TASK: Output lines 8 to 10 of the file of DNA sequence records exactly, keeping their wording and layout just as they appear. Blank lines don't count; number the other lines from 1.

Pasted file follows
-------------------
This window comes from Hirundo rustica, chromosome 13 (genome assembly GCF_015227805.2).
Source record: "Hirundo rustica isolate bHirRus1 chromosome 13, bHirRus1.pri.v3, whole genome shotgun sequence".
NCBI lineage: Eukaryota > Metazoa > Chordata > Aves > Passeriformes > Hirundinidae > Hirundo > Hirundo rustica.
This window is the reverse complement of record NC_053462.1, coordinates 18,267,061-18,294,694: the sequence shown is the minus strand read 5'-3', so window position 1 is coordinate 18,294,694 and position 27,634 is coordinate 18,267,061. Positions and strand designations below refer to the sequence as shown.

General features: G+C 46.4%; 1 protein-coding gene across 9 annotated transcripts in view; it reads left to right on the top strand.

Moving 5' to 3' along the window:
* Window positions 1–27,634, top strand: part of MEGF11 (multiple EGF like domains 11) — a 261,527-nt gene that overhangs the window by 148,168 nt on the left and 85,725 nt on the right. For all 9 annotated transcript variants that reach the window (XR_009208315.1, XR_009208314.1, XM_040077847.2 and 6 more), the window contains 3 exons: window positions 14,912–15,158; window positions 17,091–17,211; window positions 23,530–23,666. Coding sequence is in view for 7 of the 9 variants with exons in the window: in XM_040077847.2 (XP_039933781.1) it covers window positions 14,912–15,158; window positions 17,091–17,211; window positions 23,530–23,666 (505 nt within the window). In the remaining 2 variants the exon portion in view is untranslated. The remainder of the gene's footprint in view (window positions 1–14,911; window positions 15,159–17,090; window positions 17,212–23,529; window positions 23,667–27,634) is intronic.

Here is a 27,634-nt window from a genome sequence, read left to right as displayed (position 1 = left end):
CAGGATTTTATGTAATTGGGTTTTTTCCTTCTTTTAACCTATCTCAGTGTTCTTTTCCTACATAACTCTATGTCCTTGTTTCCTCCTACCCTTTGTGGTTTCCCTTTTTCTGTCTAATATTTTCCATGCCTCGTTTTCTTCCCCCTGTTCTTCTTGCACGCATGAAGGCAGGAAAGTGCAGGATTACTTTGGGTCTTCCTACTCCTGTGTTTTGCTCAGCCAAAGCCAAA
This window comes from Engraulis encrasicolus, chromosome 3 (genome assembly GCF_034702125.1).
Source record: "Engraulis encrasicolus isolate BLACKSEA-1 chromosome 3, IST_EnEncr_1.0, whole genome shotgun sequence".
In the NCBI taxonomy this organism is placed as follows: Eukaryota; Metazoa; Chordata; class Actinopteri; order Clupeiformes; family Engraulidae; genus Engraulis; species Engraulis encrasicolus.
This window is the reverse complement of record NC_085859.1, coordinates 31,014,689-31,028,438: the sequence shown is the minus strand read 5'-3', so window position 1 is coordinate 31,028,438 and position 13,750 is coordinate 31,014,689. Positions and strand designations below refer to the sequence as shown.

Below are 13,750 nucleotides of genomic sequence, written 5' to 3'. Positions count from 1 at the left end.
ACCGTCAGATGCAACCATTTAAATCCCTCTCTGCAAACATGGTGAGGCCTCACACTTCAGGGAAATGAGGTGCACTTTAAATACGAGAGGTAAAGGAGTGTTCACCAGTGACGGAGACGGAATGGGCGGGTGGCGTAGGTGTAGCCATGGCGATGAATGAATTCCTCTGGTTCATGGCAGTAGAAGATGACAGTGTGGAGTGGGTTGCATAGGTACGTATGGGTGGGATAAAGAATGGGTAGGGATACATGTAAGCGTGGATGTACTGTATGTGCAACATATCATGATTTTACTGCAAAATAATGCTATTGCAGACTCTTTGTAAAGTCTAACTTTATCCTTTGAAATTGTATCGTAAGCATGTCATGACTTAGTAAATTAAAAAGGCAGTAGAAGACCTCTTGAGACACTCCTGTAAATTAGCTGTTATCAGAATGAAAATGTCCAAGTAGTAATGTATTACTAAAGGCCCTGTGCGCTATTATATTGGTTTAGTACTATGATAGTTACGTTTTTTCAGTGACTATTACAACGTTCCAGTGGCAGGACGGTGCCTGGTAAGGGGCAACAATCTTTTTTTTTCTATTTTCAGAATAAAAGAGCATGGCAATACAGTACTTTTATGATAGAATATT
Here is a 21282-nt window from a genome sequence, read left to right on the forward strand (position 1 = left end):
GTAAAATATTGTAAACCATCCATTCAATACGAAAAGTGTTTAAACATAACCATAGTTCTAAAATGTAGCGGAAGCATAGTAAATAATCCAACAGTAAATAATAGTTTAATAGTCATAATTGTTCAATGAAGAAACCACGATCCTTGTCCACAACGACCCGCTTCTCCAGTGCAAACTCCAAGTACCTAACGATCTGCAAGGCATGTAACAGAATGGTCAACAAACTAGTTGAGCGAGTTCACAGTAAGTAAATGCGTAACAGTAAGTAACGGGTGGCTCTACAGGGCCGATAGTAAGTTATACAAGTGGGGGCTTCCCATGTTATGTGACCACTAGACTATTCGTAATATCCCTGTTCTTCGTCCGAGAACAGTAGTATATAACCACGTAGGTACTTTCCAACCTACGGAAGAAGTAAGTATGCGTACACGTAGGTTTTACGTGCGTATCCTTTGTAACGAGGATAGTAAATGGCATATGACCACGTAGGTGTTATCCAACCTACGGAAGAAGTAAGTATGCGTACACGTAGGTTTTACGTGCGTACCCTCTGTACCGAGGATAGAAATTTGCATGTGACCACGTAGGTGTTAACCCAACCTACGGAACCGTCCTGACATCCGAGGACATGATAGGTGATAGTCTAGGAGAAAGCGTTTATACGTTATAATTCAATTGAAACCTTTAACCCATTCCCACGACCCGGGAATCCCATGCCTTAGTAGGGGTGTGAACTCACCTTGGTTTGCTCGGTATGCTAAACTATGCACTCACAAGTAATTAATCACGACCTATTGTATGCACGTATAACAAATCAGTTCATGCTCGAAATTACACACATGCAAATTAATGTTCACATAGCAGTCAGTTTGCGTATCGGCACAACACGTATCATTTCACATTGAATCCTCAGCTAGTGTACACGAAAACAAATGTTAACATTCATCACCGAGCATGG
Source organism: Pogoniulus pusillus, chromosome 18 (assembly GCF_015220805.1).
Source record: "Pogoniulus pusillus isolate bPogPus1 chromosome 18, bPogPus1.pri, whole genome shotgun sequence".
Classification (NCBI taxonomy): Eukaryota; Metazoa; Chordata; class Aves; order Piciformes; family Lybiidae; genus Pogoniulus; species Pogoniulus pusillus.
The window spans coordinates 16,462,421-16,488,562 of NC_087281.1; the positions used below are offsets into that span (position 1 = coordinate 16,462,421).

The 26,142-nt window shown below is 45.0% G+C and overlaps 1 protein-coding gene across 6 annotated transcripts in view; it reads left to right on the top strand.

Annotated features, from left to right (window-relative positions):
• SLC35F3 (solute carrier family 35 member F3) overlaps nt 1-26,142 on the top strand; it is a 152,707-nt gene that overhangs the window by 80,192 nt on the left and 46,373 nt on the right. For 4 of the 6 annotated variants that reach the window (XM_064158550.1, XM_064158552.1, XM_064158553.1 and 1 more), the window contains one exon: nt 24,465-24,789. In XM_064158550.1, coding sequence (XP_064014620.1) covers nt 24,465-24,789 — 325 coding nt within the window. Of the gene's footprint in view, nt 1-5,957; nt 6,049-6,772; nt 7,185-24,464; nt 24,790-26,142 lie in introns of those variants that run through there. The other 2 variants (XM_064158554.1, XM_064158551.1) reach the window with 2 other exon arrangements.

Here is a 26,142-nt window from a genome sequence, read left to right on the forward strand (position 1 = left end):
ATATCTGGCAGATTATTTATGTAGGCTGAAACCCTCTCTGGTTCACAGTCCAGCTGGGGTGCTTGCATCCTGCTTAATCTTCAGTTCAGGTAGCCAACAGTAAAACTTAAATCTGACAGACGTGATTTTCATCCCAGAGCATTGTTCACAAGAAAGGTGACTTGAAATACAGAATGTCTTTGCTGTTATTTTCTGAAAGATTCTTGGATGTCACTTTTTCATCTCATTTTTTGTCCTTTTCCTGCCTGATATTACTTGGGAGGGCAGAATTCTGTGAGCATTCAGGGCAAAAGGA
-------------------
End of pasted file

Here is a 27,634-nt window from a genome sequence, read left to right as displayed (position 1 = left end):
CAGGATTTTATGTAATTGGGTTTTTTCCTTCTTTTAACCTATCTCAGTGTTCTTTTCCTACATAACTCTATGTCCTTGTTTCCTCCTACCCTTTGTGGTTTCCCTTTTTCTGTCTAATATTTTCCATGCCTCGTTTTCTTCCCCCTGTTCTTCTTGCACGCATGAAGGCAGGAAAGTGCAGGATTACTTTGGGTCTTCCTACTCCTGTGTTTTGCTCAGCCAAAGCCAAA
This window comes from Engraulis encrasicolus, chromosome 3 (genome assembly GCF_034702125.1).